EU Parliamentarians want recovered companies’ tax avoidance to go to the EU budget

EU Parliamentarians adopted a non-binding resolution stating that the money recovered by EU member states from a company due to infringements of tax-related state aid rules should be returned to the EU budget or to the member states unfairly deprived of the money.

The motion, which is the answer to the 2014 Annual EU Competition Policy report by the Commission, has been adopted by 500 votes in favour, 137 against and 73 abstentions. The Christian-Democrat, Socialist, Liberal and Green Members voted in favour of the final text. The Conservative group, as well as the majority of the Eurosceptic and Nationalist Representatives opposed the resolution. The radical-left group GUE-NGL abstained.

Click here to see how each EU parliamentarian voted.

The report lists general recommendations to improve competition. As regards antitrust proceedings, the text calls on the Commission to increase its efforts to speed up investigations of instances of abuse of dominant market positions which damage EU consumers. The motion underlines the fact that anticompetitive practices and monopolies represent barriers to trade.

In this regard, special attention is given to the Google issue. Indeed, the parliamentarians in favour of the text called into question the duration of the investigations and denounce the lack of transparency and of definitive results. Therefore, it is asked to the EU Commission to conduct a “thorough investigation into the Google practice”.

The question of State aid is also mentioned in the resolution. It is recalled to the Commission to examine whether the banking sector has benefited, since the beginning of the crisis, from implicit subsidies and State aid.

Merger control is another important topic for the Members of the Parliament. They believe that new criteria for digital market mergers and acquisitions need to be applied. These new criteria should go beyond price-based approaches, market share, and turnover. The resolution explains that the current criteria are not sufficient to judge mergers or takeovers in the digital economy.

The resolution touches another very critical question, the one of financial aid and taxation. On this subject, the text emphasises that fair tax competition is essential to the well-functioning of the internal market and welcomes the investigations by the Commission into unlawful State aid and favourable “tax ruling” decisions to the benefit of certain individual companies like Starbucks (NL), Fiat (LU), Amazon (LU) and Apple (IE). The text invites the member states to cooperate fully with these investigations.

The members of the Parliament overwhelmingly voted in favour of a paragraph (76/3) stating, “that introducing a common consolidated corporate tax base (CCCTB) would help make the system more transparent”. Among the other measures to prevent unfair tax competition, the paragraph mentions the exchanges of information between tax authorities and the granting of an explicit legal right to control movements of capital.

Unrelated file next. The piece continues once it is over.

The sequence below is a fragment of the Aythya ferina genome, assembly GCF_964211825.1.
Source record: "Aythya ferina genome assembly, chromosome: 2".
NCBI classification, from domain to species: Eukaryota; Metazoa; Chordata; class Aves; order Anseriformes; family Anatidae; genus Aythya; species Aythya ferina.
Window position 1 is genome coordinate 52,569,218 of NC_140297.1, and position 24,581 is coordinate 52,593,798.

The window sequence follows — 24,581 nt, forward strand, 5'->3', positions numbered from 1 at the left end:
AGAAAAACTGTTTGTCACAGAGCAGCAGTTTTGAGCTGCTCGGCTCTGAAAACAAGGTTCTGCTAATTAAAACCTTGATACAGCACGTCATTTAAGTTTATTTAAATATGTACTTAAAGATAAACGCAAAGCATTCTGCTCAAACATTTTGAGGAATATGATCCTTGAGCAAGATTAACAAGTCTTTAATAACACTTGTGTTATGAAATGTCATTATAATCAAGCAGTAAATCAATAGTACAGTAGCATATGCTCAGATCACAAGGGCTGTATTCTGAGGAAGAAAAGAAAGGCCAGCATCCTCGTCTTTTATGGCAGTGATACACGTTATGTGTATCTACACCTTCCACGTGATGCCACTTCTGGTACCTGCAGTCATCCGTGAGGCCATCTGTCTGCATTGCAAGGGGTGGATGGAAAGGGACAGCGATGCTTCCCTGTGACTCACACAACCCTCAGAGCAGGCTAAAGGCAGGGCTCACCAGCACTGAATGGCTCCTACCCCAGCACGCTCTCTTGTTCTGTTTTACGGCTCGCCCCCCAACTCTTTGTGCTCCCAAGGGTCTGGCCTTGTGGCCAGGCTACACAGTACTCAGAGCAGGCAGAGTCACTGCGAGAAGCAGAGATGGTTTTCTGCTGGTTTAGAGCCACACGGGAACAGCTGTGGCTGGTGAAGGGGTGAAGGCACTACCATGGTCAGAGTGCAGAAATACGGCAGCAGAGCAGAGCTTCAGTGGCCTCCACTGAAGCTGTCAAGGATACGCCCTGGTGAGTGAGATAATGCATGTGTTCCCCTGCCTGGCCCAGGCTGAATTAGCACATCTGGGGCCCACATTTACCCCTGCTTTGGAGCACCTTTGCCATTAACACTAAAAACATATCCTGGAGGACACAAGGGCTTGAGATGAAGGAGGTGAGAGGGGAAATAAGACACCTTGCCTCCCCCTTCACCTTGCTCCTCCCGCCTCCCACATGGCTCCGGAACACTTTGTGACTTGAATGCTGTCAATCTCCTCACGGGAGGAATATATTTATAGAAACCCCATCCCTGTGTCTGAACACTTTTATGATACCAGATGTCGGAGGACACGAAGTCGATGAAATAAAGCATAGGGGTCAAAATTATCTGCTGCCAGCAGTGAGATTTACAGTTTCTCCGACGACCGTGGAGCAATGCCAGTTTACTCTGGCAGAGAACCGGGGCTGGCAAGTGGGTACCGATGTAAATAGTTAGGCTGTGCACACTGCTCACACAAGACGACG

The paragraph was pushed through by 533 votes in favour, 140 against and 37 abstentions. The members of the Conservative group and UKIP EU Parliamentarians opposed the provision.

Position of the EU Political Groups

The rapporteur on this report, Mr Werner Langen, seats with European People’s Party (EPP), the political family of President Juncker and Chancellor Merkel. He claimed: “Countries that play unfair tricks must not profit twice”. The EPP Group “wants tax clawbacks from tax dodging, as in the recent rulings against Starbucks, Fiat or 35 Belgian companies, to go to the EU budget, not to the budget of the state who engaged in the controversial tax deal[1].”

The European Conservatives and Reformists group (ECR), David Cameron’s EU political group, explained that “a fair and free competition policy is a prerequisite for a market economy to function” and that “they are therefore pleased that we have a commissioner who dare to take the fight with the big companies”. However, the groups does not fully share the approach taken by the resolution. They believe there is no need for extra EU regulation or of a common harmonized tax[2].

The Liberal group ALDE of Mr Verhofstad supported the resolution. In their opinion, “the Google antitrust case has to move ahead more quickly and the Commission should step up the pace”. They also believe that “this report should have pushed more regarding fair competition in the aviation sector, notably with third—country carriers such as the Gulf States[3].”

GUE-NGL: The radical left group close to the Greek Prime Minister Tsipras claimed that “competition policy should intervene against large private and financial oligopolies because these distort in their favor market rules.” They argued that competition policy “has been used sometimes to dismantle and privatize public services.[4]” and the group opposes this.